Awesome! You're about to become a GitLab developer! Make sure you've checked out our handbook beforehand, so you get a feeling of how we work at GitLab. Below you'll find everything you need to start developing. If something is missing, add it (as goes with everything at GitLab)!
We have two main GitLab instances, as explained in the general onboarding.
To start development, follow the instructions for the GitLab Development Kit.
Almost all repositories are available on both gitlab.com and dev.gitlab.org. We also mirror our biggest projects to GitHub, making them more widely available for people to contribute.
This is the community edition of GitLab. Most of the development happens here, then gets merged into GitLab EE periodically. Unless you're making a change specific to GitLab EE, add it to CE.
This is not an open source project, but we made the source code available for viewing and contributions. As of version 7.11, it requires a license key to be used. To be able to run your own instances for development you can use one of the shared licenses (like https://license.gitlab.com/licenses/1449) or you can clone https://dev.gitlab.org/gitlab/license-app and generate your own licenses.
GitLab Shell handles Git commands for GitLab. It's an essential part of GitLab.
Gitlab-workhorse is a smart reverse proxy for GitLab. It handles "large" HTTP requests such as file downloads, file uploads, Git push/pull and Git archive downloads.
Omnibus GitLab creates the packages for GitLab.
GitLab.com runs on Microsoft Azure. Many people in GitLab also have instances on DigitalOcean. If you need a VPS for any reason, it's probably easiest to set one up at DigitalOcean. Ask another developer for access.
For everything related to infrastructure, check out the Infrastructure handbook.
Please see the engineering workflow document in the handbook.
One of GitLab's strengths is its high quality of software. To achieve this we've introduced some requirements to all source code that is contributed. All requirements are mentioned in the Contribution guide. Make sure you read and follow it.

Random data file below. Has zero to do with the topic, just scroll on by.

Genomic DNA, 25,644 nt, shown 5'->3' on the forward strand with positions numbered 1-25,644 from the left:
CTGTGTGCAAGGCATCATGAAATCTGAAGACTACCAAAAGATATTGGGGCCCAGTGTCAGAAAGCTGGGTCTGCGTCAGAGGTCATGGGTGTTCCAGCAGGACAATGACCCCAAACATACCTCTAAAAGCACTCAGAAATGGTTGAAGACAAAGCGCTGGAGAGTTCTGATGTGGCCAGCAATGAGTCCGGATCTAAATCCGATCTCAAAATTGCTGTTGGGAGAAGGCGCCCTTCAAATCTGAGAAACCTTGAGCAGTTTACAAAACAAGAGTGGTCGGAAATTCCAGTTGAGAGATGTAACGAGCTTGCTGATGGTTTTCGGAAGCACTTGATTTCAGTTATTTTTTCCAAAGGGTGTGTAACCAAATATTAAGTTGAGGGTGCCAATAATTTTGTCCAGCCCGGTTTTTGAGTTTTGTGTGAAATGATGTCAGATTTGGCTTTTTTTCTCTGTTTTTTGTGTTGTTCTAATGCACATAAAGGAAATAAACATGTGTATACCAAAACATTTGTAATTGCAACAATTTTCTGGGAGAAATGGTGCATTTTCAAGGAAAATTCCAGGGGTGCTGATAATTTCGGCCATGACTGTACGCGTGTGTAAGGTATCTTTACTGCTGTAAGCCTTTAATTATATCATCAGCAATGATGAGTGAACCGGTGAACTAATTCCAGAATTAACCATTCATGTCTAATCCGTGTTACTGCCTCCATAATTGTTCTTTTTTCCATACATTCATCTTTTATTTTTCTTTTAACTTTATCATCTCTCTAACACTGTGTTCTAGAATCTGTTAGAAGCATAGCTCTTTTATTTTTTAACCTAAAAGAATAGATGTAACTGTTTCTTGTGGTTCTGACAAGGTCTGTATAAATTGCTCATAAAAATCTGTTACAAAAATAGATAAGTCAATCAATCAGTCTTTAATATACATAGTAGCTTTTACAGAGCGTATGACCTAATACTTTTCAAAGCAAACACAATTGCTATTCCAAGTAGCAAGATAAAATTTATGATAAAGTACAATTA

GitLab can be installed through an Omnibus package or from source on different Linux distributions and macOS. In order to maintain portability, we need to avoid adding extra dependencies and use of exotic database extensions. Every time you choose between changes in the application code or adding new dependencies, you should give priority to the first because this is easier to maintain and setup. If you still need to bring new dependencies to GitLab, ask another developer or the CTO for advice.
In GitLab all code should go through a review process before it can be merged. Make sure you submit a merge request for any changes you've made. When the merge request is ready, it should be assigned to someone else on the team. This person is then responsible for reviewing your code and merging it. Optionally, you can request another developer to help or review by writing a comment. If a merge request is not assigned, it will probably be ignored and create unnecessary delays.
Don't work on one task for multiple days before submitting a merge request. Even the biggest task can be split into smaller tasks. Try to submit a merge request for each part of the functionality. This means that we expect multiple merge requests per week from you. Smaller merge requests are more likely to receive good feedback and will get merged sooner.
Unless the change is very minor, or is fixing a bug that was introduced in the same version, add an entry to
CHANGELOG-EE when applicable). Do not include your name in the entry as we only do that to give recognition to volunteer contributors.
When building and publishing Gems for GitLab make sure multiple developers have access to said Gem on RubyGems.org. This ensures a Gem doesn't end up being orphaned because the original author left, lost their credentials, passed away, etc. When publishing a Gem you can add some or all of the following people as co-owners:
You're of course free to add other developers as well.